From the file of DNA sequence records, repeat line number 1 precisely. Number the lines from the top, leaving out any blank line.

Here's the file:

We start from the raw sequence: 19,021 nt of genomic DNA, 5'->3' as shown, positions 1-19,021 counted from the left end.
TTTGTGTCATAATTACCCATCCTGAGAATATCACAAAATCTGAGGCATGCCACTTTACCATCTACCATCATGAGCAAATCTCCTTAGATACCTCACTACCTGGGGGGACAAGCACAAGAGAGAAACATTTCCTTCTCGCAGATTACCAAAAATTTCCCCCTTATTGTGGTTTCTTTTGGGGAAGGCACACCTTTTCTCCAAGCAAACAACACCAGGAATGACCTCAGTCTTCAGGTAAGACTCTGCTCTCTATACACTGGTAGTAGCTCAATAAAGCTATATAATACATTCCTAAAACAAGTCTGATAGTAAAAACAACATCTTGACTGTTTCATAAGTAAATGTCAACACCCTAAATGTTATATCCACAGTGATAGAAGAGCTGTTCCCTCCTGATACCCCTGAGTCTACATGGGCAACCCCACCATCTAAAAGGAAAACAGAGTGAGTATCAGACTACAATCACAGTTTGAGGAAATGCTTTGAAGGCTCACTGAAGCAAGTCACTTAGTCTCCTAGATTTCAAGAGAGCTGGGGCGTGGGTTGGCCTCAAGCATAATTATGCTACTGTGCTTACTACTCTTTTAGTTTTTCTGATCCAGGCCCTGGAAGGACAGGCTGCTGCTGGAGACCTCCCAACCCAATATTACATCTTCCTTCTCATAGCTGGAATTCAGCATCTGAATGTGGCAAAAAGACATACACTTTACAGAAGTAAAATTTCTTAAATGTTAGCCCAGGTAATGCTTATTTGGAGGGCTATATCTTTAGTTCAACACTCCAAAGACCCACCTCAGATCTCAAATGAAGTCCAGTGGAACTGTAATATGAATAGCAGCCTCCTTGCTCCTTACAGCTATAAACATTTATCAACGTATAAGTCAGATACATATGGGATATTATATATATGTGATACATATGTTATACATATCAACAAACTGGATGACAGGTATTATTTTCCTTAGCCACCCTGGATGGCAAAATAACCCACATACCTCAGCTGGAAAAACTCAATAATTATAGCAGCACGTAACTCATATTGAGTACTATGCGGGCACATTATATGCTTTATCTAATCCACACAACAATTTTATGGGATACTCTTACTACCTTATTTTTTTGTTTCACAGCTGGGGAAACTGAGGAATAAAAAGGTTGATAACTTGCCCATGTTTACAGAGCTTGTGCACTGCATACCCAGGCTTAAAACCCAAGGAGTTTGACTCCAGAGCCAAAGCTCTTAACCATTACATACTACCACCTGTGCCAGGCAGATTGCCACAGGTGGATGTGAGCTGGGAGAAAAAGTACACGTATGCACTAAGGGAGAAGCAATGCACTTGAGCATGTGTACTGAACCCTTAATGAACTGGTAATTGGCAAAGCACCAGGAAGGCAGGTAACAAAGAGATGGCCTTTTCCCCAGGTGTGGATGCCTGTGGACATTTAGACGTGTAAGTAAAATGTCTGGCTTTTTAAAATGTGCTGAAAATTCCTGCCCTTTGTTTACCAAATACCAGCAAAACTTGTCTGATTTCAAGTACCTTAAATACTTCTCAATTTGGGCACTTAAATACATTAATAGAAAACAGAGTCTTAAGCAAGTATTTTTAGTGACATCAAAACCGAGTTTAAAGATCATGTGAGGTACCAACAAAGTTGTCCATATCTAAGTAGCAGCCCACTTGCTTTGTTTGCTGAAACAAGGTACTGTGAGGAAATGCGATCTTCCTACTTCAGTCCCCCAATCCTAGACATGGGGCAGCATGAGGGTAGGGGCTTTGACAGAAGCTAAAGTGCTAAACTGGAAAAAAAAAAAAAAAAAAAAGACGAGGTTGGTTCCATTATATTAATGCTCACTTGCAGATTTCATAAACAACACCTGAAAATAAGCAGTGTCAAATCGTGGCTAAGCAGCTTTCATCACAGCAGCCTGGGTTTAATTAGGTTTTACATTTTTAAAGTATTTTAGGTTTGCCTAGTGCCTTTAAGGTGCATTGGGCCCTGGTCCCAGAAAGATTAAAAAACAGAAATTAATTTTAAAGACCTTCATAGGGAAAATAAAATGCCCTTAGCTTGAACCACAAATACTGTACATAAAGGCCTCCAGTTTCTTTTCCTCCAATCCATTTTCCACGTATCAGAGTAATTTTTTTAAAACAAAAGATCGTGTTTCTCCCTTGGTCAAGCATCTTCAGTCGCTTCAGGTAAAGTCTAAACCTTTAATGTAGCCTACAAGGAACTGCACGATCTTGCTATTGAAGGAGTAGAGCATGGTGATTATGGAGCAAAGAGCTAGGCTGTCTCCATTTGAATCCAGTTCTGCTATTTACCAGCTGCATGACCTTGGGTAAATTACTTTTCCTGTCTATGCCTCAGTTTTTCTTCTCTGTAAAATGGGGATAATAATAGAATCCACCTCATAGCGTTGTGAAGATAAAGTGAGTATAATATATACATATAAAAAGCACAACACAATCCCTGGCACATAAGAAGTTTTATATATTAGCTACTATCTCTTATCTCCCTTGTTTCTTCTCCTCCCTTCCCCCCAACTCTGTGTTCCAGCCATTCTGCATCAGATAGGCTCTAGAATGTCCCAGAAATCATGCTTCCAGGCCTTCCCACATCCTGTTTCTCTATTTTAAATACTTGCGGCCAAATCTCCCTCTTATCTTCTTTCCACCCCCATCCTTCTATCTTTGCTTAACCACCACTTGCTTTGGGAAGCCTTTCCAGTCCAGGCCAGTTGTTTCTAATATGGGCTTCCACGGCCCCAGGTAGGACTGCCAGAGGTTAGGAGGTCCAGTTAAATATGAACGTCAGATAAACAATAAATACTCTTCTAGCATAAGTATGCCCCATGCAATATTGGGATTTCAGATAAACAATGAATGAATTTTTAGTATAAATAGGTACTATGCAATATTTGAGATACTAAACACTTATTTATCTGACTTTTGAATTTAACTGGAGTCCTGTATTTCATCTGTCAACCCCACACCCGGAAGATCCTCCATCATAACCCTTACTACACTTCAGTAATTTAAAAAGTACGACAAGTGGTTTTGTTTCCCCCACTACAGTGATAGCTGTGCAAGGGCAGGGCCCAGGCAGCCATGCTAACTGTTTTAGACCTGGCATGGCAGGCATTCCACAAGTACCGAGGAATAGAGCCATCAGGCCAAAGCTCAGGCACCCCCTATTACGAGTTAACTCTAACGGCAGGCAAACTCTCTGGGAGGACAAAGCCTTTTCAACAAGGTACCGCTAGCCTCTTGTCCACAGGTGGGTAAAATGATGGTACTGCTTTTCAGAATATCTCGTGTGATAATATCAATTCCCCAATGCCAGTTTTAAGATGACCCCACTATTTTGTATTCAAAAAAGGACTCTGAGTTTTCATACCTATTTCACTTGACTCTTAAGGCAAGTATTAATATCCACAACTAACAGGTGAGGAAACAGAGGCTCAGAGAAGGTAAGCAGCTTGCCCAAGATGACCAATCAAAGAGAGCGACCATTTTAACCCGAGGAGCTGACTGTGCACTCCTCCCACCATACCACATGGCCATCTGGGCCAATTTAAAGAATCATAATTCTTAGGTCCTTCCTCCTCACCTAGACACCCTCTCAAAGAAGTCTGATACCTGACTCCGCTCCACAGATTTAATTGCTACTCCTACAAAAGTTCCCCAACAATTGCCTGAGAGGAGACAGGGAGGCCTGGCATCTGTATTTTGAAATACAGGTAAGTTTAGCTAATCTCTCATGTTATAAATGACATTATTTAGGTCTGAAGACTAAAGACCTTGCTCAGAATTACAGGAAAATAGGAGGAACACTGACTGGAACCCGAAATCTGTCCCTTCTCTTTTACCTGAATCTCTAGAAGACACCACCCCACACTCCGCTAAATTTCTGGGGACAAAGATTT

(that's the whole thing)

We start from the raw sequence: 19,021 nt of genomic DNA, 5'->3' as shown, positions 1-19,021 counted from the left end.